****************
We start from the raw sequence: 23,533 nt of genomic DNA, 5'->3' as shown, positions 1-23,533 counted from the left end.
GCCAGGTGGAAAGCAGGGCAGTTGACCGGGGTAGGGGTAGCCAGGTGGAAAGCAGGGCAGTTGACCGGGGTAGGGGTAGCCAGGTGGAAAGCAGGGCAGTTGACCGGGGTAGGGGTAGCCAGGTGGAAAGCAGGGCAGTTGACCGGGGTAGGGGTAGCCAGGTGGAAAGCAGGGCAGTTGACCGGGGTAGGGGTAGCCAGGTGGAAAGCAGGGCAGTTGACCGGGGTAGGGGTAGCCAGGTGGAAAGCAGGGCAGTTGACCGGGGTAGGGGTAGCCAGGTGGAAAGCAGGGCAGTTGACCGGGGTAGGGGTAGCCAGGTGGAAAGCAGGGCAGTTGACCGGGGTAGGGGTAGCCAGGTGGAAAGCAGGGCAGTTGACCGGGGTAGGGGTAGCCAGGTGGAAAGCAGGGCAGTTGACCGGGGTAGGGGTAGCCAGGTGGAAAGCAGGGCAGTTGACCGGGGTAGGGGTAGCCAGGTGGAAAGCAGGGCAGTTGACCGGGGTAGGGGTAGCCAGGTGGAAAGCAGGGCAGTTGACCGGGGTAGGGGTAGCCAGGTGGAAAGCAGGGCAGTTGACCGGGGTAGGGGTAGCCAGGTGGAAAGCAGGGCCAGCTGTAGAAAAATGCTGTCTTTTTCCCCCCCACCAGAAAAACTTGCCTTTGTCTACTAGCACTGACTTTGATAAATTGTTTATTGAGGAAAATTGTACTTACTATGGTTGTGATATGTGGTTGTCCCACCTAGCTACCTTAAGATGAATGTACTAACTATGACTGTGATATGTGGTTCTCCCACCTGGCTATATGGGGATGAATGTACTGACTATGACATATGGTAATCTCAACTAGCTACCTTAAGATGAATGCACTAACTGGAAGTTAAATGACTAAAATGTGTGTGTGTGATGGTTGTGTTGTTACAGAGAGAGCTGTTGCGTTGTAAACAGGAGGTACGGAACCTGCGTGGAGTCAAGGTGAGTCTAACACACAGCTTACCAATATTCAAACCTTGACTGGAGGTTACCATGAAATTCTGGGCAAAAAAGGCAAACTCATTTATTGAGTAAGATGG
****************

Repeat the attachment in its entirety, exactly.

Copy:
We start from the raw sequence: 23,533 nt of genomic DNA, 5'->3' as shown, positions 1-23,533 counted from the left end.
GCCAGGTGGAAAGCAGGGCAGTTGACCGGGGTAGGGGTAGCCAGGTGGAAAGCAGGGCAGTTGACCGGGGTAGGGGTAGCCAGGTGGAAAGCAGGGCAGTTGACCGGGGTAGGGGTAGCCAGGTGGAAAGCAGGGCAGTTGACCGGGGTAGGGGTAGCCAGGTGGAAAGCAGGGCAGTTGACCGGGGTAGGGGTAGCCAGGTGGAAAGCAGGGCAGTTGACCGGGGTAGGGGTAGCCAGGTGGAAAGCAGGGCAGTTGACCGGGGTAGGGGTAGCCAGGTGGAAAGCAGGGCAGTTGACCGGGGTAGGGGTAGCCAGGTGGAAAGCAGGGCAGTTGACCGGGGTAGGGGTAGCCAGGTGGAAAGCAGGGCAGTTGACCGGGGTAGGGGTAGCCAGGTGGAAAGCAGGGCAGTTGACCGGGGTAGGGGTAGCCAGGTGGAAAGCAGGGCAGTTGACCGGGGTAGGGGTAGCCAGGTGGAAAGCAGGGCAGTTGACCGGGGTAGGGGTAGCCAGGTGGAAAGCAGGGCAGTTGACCGGGGTAGGGGTAGCCAGGTGGAAAGCAGGGCAGTTGACCGGGGTAGGGGTAGCCAGGTGGAAAGCAGGGCCAGCTGTAGAAAAATGCTGTCTTTTTCCCCCCCACCAGAAAAACTTGCCTTTGTCTACTAGCACTGACTTTGATAAATTGTTTATTGAGGAAAATTGTACTTACTATGGTTGTGATATGTGGTTGTCCCACCTAGCTACCTTAAGATGAATGTACTAACTATGACTGTGATATGTGGTTCTCCCACCTGGCTATATGGGGATGAATGTACTGACTATGACATATGGTAATCTCAACTAGCTACCTTAAGATGAATGCACTAACTGGAAGTTAAATGACTAAAATGTGTGTGTGTGATGGTTGTGTTGTTACAGAGAGAGCTGTTGCGTTGTAAACAGGAGGTACGGAACCTGCGTGGAGTCAAGGTGAGTCTAACACACAGCTTACCAATATTCAAACCTTGACTGGAGGTTACCATGAAATTCTGGGCAAAAAAGGCAAACTCATTTATTGAGTAAGATGG